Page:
Continuing last week’s theme: Perspective is an ever-changing thing, and it’s good to apply that truth not only to how we see our bodies, but the way we see our situations. In my case, I’ve been looking back a lot at my previous weight-loss journey. I’ve disparaged it quite a bit over the last few months, and it’s true that there were negative parts. Using shame to motivate. Impatience, especially after insomnia and injury slowed me way down. Over-training and under-eating at times due to impatience. Dissatisfaction with my met-goals and continually striving to do more instead of celebrating my achievements. At the same time, there was a lot of positive in my journey, and I need to acknowledge that, too.
- I decided against weight loss surgery** and extreme diets. I chose to lose slow and steady. Yes, that made me impatient at times, but I usually curbed over-training and under-eating quickly, before they got out of hand.
- My focus was on increasing the amount of produce in my diet, exercising regularly and consistently, sleeping more, listening to my body, and practicing moderation and balance. My goal was not to get skinny, but to look and feel more like myself, more comfortable in my own skin.
- While I didn’t always succeed in loving my body, I did try for body positivity as early as the summer of 2011, when I wore shorts every day despite self-consciousness, in order to gain confidence. Exposure is my weapon of choice in the war against my body-hate, whether that means wearing a bikini at the pool all summer or posting publicly about scars/stretchmarks.
So no, I wasn’t always perfect, but what weight-loss journey is? I’ve heard of all-bad journeys. I knew a girl once who lost 160 lbs in nine months by exercising 5+ hours a day and eating under 1000 calories per day. By the end, she looked like a skeleton, and a sick skeleton at that. I didn’t do that to myself. My motivations and methods weren’t always great, but I at least tried to do things in a healthy, sustainable manner. Mine was a mixed journey, possibly balancing out more on the positive side than the negative. It’s time to stop disparaging it.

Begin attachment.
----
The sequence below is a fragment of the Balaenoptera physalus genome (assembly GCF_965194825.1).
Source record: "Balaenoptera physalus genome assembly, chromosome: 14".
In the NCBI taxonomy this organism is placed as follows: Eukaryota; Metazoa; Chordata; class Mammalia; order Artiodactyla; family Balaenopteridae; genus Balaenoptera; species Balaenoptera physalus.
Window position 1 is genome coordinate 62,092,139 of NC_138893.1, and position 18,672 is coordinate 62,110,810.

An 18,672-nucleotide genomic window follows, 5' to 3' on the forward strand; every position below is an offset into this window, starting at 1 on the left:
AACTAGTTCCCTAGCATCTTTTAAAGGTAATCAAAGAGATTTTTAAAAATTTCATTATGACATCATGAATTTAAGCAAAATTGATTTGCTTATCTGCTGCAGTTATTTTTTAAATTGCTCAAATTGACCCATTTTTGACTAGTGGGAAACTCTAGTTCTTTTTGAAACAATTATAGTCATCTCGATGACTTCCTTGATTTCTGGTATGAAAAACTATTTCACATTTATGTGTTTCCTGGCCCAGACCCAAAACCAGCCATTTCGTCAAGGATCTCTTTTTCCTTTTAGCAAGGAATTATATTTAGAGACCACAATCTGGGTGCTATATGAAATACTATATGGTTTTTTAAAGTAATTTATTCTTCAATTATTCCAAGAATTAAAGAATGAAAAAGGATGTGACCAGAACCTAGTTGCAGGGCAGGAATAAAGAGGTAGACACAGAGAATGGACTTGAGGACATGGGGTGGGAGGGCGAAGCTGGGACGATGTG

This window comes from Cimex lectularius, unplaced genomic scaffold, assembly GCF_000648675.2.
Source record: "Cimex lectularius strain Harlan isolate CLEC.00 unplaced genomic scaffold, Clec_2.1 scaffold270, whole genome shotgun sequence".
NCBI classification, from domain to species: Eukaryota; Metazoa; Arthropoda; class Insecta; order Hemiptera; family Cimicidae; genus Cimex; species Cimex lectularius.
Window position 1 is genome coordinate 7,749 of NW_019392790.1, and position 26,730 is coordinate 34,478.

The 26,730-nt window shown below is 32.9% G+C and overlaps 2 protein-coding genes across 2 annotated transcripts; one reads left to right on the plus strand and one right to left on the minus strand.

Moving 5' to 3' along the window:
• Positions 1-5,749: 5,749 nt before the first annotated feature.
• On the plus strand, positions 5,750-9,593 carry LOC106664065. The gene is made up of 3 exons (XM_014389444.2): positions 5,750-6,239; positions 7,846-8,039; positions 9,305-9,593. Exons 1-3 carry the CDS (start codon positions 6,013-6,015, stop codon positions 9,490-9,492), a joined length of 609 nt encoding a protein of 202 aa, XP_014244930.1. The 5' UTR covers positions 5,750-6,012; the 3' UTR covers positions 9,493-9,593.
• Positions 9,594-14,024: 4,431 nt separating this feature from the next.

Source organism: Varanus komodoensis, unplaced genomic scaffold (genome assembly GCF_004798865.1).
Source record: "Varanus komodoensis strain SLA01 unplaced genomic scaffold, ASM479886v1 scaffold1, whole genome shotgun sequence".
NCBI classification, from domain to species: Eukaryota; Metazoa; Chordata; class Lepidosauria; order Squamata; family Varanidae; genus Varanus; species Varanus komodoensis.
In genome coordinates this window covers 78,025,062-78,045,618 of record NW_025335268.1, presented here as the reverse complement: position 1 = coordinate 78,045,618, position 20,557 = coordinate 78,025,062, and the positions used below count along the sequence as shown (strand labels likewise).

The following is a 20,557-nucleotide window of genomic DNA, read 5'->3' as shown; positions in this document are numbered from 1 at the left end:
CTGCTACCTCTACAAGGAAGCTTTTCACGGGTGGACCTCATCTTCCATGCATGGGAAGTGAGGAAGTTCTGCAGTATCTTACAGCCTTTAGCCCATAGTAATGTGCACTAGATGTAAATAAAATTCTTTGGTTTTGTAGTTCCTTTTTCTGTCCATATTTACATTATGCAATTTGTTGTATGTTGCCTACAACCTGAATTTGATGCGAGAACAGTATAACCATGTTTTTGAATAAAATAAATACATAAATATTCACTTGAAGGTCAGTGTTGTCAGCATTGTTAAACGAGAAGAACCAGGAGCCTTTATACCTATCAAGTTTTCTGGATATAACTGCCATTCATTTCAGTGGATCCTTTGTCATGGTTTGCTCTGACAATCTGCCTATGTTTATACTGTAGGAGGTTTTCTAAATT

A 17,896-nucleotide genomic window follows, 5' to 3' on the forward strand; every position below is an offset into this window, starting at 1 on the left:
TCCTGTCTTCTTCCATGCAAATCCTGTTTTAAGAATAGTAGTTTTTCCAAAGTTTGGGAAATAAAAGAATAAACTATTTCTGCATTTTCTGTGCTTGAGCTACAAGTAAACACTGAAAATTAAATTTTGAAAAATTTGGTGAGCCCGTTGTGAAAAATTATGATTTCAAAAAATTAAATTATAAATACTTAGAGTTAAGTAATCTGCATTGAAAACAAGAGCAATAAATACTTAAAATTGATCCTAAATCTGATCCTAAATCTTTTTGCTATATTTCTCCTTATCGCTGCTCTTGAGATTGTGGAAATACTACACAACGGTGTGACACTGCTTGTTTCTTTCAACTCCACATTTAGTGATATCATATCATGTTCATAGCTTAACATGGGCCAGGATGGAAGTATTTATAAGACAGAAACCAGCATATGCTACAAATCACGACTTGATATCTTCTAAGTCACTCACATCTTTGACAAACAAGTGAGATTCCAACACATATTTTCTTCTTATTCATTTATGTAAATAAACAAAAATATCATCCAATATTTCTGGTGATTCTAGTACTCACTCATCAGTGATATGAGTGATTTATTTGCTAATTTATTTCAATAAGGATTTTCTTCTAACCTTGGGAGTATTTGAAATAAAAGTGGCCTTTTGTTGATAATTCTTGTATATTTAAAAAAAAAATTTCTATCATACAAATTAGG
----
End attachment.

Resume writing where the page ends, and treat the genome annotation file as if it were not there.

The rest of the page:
Truth: It’s way too easy to blame your past-self when bad things happen, but “easy” does not make it “right.” The chaos of the last eighteen months did not come solely from the negative aspects of my weight-loss journey. I can’t blame my old-self entirely, like I’ve been doing lately. Some of it was related to my mentality on my first journey, sure, but the rest was a perfect storm of many factors that crushed the little body positivity I’d managed to gather after decades of self-loathing.
Second truth: I never could see how thin I’d gotten, and that was a significant factor in how easy it was to regain weight. Last week, I said that 155 lbs looked fat when I was there, and it did. All the pictures of me in this post are within a pound or two of 155 lbs – right on the border between a healthy BMI (154 lbs) and overweight (155 lbs). I tried to see my progress, but all I could see was how much further I had to go, how much thinner I used to be (back in my late teens and early 20s). I saw back-fat and puffy arms and thick thighs. I saw scars and stretchmarks and loose skin folds. I didn’t see anything but imperfections.
When I recently went through my clothes KonMari style, I was struck by how TINY some of those clothes were. My favorite pair of jeans? How the heck did I fit into those, and comfortably at that? Some of those shirts look like they’d fit a ten year old. If I didn’t remember wearing them, if I didn’t have picture-proof, I wouldn’t believe they’d ever fit me!
The pictures, too, blow my mind. When I was looking at these in the moment, all I could see was the imperfections. I noticed my wide shoulders – that’s bone structure, silly! – but not the size of my waist. That sort of thing. I was too close to see the bigger (or smaller, really) picture. That whole forest-and-trees deal.
Dear younger Manda,
Each time you don’t appreciate your successes, each time you don’t really see yourself honestly, you set yourself up to fall apart. Being happy with yourself does not equal being complacent. Acknowledge yourself. Learn from past mistakes. Stop the mental cycle. Only by stopping the mental cycle can you stop the physical one.
Love, modern-day Manda
**I am not making any negative statement about weight loss surgery here. It would not have been a healthy choice for me, but I know that it is a healthy (and necessary) choice for certain people and situations. Some of my very best friends have gone this route, and I completely respect, support, and agree with their decisions. I also know WLS isn’t an easy fix, nor am I implying that it would have been an easy fix for me. But at my age, and in my health, and in my situation, it would not have been a healthy choice, and I chose to go a different route, which I consider a positive aspect of my journey.